Climate Action Statement by the Leaders of the Pacific Small Island Developing States

The incoming President of COP23, Fijian Prime Minister Frank Bainimarama, aboard a drua – a Fijian ocean-going canoe – in Suva Harbour with the leaders of two of the most climate-vulnerable Pacific nations – President Taneti Maamau of Kiribati and Prime Minister Enele Sopoaga of Tuvalu. Fiji has offered to give permanent refuge to the people of Kiribati and Tuvalu in the event that their atoll nations are submerged by the rising sea waters caused by climate change”

The following is a statement issued through the COP23 Fiji Secretariat by the leaders of the Pacific Small Island Developing States who attended the Climate Action Pacific Partnership Event in Suva, Fiji on July 3-4, 2017.

1.0      The PSIDS Leaders convened during the Climate Action Partnership Event in Suva, reaffirm that Pacific Small Island Developing States are on the front line of climate change, and further reaffirmed our solemn obligation and responsibility to ensure that the international community takes immediate and decisive action to address the underlying causes of global climate change.

2.0      As a region, we are committed to ensure decisive action by all Parties through the Paris Agreement of 2015 and are deeply concerned that the United States Government has indicated its intention to withdraw from that agreement. We urge the United States Government to reconsider its decision and to work together to pursue the opportunities that urgent climate action provides.

3.0      As the G20 group of major economies gathers in Hamburg, Germany, later this week, we strongly urge its members to reaffirm their commitment to the full implementation of the Paris Agreement. This calls for concerted action to holding the increase in global average temperature to well below 2 degrees Celsius above the pre-industrial level and pursuing efforts to limit the temperature increase to 1.5 degrees Celsius above pre-industrial level. These objectives require net zero greenhouse gas emissions by 2050 at the latest.

4.0      The scientific understanding, and our daily experience, is that climate change is happening at a faster rate than was appreciated at the time of the Paris Agreement. We therefore believe that it is imperative for the world to focus on the more ambitious target in the Paris Agreement of limiting warming to 1.5 degrees Celsius.

5.0      We note the Suva Declaration in which Pacific leaders at a meeting in Suva, September 2015 called for warming to be limited to below 1.5 degrees Celsius. With the current warming of just over one degree already causing serious consequences, we reaffirm the importance of achieving the least possible warming.

6.0      As PSIDS leaders we considered a number of key issues but highlight the following as priorities:

  • Finalising the Paris Agreement Implementation Guidelines and completing the Facilitative Dialogue by the end of 2018;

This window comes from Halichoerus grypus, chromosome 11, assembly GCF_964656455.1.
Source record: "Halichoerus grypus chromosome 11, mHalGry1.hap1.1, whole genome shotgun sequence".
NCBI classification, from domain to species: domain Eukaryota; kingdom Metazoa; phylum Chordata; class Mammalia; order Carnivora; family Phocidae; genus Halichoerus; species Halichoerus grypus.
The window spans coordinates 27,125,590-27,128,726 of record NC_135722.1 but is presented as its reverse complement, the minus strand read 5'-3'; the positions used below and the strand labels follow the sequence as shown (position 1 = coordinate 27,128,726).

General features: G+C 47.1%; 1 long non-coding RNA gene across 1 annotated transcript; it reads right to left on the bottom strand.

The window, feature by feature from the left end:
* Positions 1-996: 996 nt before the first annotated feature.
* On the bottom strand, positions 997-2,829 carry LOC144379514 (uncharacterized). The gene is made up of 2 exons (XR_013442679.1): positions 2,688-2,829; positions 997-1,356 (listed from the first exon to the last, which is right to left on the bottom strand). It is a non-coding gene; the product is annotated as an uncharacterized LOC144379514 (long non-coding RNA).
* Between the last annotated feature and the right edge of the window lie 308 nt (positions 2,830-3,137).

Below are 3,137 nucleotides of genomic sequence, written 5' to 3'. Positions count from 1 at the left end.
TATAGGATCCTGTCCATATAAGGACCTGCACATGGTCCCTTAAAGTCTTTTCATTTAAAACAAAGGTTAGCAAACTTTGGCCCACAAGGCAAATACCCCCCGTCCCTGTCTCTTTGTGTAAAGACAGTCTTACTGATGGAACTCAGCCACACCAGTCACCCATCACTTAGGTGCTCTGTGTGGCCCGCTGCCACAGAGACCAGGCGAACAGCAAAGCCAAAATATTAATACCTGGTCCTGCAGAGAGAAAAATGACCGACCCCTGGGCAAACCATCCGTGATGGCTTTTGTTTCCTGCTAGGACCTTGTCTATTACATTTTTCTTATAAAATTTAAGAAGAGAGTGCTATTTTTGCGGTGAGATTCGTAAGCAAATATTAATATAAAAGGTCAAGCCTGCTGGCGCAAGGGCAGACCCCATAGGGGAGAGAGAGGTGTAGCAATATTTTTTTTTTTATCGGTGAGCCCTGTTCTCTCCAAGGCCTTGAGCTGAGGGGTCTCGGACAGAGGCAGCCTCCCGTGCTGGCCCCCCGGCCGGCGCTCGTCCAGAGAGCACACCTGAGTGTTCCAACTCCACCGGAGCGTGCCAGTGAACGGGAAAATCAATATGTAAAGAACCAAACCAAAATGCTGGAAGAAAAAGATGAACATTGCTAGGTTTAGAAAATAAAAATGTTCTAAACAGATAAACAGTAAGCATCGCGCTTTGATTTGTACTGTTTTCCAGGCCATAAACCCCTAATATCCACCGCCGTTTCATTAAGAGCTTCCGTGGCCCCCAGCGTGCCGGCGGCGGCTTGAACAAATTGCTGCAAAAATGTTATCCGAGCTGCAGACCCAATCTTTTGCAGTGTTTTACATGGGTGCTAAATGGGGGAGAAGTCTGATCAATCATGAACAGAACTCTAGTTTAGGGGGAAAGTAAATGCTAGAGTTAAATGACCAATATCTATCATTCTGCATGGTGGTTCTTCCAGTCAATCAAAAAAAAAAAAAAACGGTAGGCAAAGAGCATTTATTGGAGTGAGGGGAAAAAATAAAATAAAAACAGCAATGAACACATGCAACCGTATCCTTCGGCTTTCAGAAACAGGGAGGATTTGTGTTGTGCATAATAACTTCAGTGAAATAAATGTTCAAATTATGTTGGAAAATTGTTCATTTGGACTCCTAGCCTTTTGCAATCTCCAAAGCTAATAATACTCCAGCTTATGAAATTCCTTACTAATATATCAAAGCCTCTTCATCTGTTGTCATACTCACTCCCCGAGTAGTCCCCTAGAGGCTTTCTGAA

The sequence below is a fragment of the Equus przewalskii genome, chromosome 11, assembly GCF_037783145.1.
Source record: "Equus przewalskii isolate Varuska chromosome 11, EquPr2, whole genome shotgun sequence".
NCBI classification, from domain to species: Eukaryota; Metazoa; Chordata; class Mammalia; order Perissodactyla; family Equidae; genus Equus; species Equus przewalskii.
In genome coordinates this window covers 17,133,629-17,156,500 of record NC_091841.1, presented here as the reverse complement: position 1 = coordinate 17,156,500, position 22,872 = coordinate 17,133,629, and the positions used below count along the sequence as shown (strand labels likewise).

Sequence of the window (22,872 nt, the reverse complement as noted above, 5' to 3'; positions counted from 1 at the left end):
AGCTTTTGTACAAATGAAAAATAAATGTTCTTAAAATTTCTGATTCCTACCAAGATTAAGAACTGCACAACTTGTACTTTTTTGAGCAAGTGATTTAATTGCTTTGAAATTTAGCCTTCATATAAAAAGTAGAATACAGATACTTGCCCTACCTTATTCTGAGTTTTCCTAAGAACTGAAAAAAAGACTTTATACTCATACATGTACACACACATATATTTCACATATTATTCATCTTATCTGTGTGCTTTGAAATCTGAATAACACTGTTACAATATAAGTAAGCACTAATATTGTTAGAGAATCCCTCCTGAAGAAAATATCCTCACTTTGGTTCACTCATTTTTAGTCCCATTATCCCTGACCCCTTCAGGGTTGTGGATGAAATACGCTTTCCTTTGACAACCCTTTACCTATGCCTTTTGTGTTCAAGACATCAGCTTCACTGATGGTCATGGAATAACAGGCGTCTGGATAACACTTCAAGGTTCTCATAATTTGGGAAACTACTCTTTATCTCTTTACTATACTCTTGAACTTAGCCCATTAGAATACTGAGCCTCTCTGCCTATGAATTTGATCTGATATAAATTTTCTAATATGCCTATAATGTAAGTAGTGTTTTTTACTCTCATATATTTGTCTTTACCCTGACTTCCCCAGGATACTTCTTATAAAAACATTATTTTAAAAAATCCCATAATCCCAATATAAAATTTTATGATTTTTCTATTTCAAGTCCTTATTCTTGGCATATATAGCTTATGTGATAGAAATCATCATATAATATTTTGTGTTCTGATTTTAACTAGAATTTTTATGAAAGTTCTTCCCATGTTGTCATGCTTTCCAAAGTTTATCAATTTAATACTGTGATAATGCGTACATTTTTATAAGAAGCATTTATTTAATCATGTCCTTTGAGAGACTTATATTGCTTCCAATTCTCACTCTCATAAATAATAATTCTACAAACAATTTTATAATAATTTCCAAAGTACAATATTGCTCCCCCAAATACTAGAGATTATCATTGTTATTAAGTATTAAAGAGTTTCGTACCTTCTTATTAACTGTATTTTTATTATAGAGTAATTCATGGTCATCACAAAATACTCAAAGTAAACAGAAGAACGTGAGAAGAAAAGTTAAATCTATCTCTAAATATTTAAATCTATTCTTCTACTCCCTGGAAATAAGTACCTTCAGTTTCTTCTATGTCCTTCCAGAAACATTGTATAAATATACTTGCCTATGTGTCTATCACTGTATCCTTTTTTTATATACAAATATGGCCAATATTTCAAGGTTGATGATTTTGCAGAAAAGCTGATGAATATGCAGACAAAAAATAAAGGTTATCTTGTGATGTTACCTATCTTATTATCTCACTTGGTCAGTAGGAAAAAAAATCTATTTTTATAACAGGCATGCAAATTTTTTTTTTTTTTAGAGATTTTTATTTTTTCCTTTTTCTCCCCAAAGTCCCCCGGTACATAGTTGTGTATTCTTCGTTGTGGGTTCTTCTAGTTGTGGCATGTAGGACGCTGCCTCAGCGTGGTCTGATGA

• Ensuring the Facilitative Dialogue effectively responds to the Inter-governmental Panel on Climate Change’s (IPCC) Special Report on Global Warming of 1.5 Degrees Celsius;
  • Mobilizing international investment to fund the implementation of Pacific SIDS Nationally Determined Contributions (NDCs) under the Paris Agreement;
  • Achieving balanced climate finance investment between adaptation and mitigation initiatives;
  • Increasing public and private sector support for adaptation and mitigation actions beyond the US$100 billion;
  • Making the health of the world’s oceans and seas a greater part of the UNFCCC work program by building on the achievements of the recently held UN Ocean Conference to support the implementation of Sustainable Development Goal 14, held in New York from 5 – 9 June 2017;
  • Establishing climate change as a core security issue by having the United Nations Secretary-General appoint a Special Representative on Climate Change and Security and calling for the UN Security Council to have climate change and security a permanent agenda item;
  • Call on all Parties to the Kyoto Protocol to urgently ratify the Doha Amendment;
  • Request that decisions on the Adaptation Fund serving the Paris Agreement be taken at COP 23;
  • Give consideration to a Pacific SIDS climate change insurance facility, taking into account other insurance mechanisms already in place.

7.0      The PSIDS leaders have agreed to a heightened level of engagement and co-operation over the coming months as Fiji’s Presidency of COP23 approaches.

Notes to editors: The Pacific Small Island Developing States membership includes Fiji, PNG, Kiribati, Tuvalu, Nauru, Palau, Federated States of Micronesia, Republic of Marshall Islands, Samoa, Tonga, Vanuatu and Solomon Islands. Palau was an apology at the Suva event, all others endorse this statement. Niue and Cook Islands as Parties to the Convention and Protocol also endorsed this statement as did Tokelau.

Leaders’ statements to the Climate Action Pacific Partnership event can be seen at by following the link below.

Climate Action Pacific Partnership Event

The inaugural Climate Action Pacific Partnership (CAPP) event was held on 3 and 4 July at the Grand Pacific Hotel in Suva, Fiji. The event was organised in recognition of the need to support and strengthen the participation of Pacific Small Island Developing Sates (P-SIDS) in the global climate action agenda. The CAPP event brought together relevant stakeholders to promote the exchange of ideas, innovations, and solutions. It helped drive transformative outcomes and initiatives to boost climate action in the Pacific, and inspire urgently needed increases in ambition and action elsewhere. The CAPP event is part of a program of activities of the High Level Champions appointed under the Paris Agreement, hosted by Fiji’s High Level Champion, Minister Seruiratu. The agenda featured interactive sessions with contributions from Pacific leaders, civil society and the private sector.